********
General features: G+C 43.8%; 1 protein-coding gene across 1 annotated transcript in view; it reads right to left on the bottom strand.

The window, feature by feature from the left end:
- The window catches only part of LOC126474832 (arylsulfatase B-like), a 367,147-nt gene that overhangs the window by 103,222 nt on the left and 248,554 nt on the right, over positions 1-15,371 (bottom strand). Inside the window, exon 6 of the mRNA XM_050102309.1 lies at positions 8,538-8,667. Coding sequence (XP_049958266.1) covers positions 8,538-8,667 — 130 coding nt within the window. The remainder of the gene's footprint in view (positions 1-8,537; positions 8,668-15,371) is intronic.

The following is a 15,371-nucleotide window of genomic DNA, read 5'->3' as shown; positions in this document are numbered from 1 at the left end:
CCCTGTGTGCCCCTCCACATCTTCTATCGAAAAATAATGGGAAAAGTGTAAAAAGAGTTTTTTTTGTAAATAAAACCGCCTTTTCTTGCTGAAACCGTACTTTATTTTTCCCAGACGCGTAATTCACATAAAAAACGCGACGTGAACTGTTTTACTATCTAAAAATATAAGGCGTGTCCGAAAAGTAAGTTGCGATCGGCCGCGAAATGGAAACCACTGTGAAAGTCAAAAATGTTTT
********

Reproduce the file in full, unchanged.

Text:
General features: G+C 43.8%; 1 protein-coding gene across 1 annotated transcript in view; it reads right to left on the bottom strand.

The window, feature by feature from the left end:
- The window catches only part of LOC126474832 (arylsulfatase B-like), a 367,147-nt gene that overhangs the window by 103,222 nt on the left and 248,554 nt on the right, over positions 1-15,371 (bottom strand). Inside the window, exon 6 of the mRNA XM_050102309.1 lies at positions 8,538-8,667. Coding sequence (XP_049958266.1) covers positions 8,538-8,667 — 130 coding nt within the window. The remainder of the gene's footprint in view (positions 1-8,537; positions 8,668-15,371) is intronic.

The following is a 15,371-nucleotide window of genomic DNA, read 5'->3' as shown; positions in this document are numbered from 1 at the left end:
CCCTGTGTGCCCCTCCACATCTTCTATCGAAAAATAATGGGAAAAGTGTAAAAAGAGTTTTTTTTGTAAATAAAACCGCCTTTTCTTGCTGAAACCGTACTTTATTTTTCCCAGACGCGTAATTCACATAAAAAACGCGACGTGAACTGTTTTACTATCTAAAAATATAAGGCGTGTCCGAAAAGTAAGTTGCGATCGGCCGCGAAATGGAAACCACTGTGAAAGTCAAAAATGTTTT